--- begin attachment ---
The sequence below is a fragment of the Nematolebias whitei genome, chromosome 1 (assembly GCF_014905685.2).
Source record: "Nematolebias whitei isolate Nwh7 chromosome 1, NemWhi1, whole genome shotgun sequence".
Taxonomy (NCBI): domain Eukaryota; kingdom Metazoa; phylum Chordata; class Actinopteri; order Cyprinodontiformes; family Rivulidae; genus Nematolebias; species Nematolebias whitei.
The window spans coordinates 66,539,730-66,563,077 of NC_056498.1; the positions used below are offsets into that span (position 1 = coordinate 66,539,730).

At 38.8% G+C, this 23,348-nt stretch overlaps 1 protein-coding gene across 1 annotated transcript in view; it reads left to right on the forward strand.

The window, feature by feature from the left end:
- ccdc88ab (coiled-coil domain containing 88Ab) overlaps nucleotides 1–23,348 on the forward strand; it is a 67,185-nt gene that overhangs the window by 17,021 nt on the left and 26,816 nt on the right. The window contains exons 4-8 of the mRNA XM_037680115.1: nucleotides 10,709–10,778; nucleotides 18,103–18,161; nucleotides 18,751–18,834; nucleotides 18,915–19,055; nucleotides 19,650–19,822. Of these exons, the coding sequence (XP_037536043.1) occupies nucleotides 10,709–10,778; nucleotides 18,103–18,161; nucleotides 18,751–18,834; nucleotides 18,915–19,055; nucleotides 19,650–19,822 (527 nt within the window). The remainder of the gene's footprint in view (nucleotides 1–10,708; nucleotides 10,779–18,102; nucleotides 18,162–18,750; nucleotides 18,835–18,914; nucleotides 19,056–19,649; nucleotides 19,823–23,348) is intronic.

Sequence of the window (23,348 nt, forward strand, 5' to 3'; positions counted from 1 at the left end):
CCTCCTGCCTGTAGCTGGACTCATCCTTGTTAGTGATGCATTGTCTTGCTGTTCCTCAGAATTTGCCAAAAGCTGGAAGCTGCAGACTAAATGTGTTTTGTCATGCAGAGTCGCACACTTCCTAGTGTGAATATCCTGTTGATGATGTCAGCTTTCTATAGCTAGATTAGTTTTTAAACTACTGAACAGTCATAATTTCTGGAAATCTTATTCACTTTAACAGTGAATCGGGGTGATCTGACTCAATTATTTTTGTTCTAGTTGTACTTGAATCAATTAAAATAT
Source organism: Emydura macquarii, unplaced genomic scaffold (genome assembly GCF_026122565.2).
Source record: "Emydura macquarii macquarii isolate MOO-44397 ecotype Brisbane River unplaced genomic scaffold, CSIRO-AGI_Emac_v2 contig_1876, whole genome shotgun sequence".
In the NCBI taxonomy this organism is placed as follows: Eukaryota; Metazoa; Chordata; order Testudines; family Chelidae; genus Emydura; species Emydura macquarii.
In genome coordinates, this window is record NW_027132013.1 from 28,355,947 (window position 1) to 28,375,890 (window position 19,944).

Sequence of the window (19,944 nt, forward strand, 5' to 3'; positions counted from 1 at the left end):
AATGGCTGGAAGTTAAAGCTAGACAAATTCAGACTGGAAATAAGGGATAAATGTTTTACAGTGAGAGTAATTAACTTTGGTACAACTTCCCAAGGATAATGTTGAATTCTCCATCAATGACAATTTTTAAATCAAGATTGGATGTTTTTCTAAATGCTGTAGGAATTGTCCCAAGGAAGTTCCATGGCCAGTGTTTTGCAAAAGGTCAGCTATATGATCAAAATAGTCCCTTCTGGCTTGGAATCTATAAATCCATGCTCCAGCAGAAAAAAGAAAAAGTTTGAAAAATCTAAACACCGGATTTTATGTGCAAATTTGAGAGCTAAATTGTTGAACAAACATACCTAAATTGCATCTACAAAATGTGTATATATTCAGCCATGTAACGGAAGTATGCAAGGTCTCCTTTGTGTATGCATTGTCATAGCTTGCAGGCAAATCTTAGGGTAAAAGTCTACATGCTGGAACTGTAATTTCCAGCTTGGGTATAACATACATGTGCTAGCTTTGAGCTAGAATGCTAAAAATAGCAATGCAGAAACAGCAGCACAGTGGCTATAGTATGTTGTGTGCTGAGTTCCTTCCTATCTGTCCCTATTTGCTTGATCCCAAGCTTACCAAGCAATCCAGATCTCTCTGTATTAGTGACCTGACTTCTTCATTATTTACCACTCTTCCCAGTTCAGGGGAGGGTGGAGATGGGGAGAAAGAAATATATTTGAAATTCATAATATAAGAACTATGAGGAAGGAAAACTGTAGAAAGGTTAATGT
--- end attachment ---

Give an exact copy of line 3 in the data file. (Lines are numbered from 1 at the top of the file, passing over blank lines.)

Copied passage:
Taxonomy (NCBI): domain Eukaryota; kingdom Metazoa; phylum Chordata; class Actinopteri; order Cyprinodontiformes; family Rivulidae; genus Nematolebias; species Nematolebias whitei.